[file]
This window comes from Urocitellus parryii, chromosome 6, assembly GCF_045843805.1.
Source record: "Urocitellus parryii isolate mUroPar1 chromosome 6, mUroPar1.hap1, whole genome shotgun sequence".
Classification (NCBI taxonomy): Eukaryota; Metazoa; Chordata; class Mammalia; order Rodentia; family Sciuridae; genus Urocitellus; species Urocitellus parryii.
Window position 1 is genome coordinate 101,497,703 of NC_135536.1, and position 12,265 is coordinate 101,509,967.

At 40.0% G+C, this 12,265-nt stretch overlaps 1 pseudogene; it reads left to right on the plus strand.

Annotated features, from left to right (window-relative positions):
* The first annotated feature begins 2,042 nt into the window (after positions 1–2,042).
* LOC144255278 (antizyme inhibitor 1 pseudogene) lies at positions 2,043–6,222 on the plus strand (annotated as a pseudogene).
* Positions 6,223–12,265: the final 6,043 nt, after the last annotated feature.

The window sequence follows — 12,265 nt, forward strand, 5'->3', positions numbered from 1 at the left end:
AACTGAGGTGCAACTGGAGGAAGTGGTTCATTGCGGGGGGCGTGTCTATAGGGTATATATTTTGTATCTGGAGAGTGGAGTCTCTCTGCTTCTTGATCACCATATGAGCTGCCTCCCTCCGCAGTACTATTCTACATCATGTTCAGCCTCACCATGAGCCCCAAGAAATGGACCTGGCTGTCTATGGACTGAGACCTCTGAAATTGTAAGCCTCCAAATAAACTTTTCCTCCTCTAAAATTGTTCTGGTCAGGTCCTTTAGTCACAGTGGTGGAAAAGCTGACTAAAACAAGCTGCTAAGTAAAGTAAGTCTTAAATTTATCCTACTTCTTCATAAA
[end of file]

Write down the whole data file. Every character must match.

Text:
This window comes from Urocitellus parryii, chromosome 6, assembly GCF_045843805.1.
Source record: "Urocitellus parryii isolate mUroPar1 chromosome 6, mUroPar1.hap1, whole genome shotgun sequence".
Classification (NCBI taxonomy): Eukaryota; Metazoa; Chordata; class Mammalia; order Rodentia; family Sciuridae; genus Urocitellus; species Urocitellus parryii.
Window position 1 is genome coordinate 101,497,703 of NC_135536.1, and position 12,265 is coordinate 101,509,967.

At 40.0% G+C, this 12,265-nt stretch overlaps 1 pseudogene; it reads left to right on the plus strand.

Annotated features, from left to right (window-relative positions):
* The first annotated feature begins 2,042 nt into the window (after positions 1–2,042).
* LOC144255278 (antizyme inhibitor 1 pseudogene) lies at positions 2,043–6,222 on the plus strand (annotated as a pseudogene).
* Positions 6,223–12,265: the final 6,043 nt, after the last annotated feature.

The window sequence follows — 12,265 nt, forward strand, 5'->3', positions numbered from 1 at the left end:
AACTGAGGTGCAACTGGAGGAAGTGGTTCATTGCGGGGGGCGTGTCTATAGGGTATATATTTTGTATCTGGAGAGTGGAGTCTCTCTGCTTCTTGATCACCATATGAGCTGCCTCCCTCCGCAGTACTATTCTACATCATGTTCAGCCTCACCATGAGCCCCAAGAAATGGACCTGGCTGTCTATGGACTGAGACCTCTGAAATTGTAAGCCTCCAAATAAACTTTTCCTCCTCTAAAATTGTTCTGGTCAGGTCCTTTAGTCACAGTGGTGGAAAAGCTGACTAAAACAAGCTGCTAAGTAAAGTAAGTCTTAAATTTATCCTACTTCTTCATAAA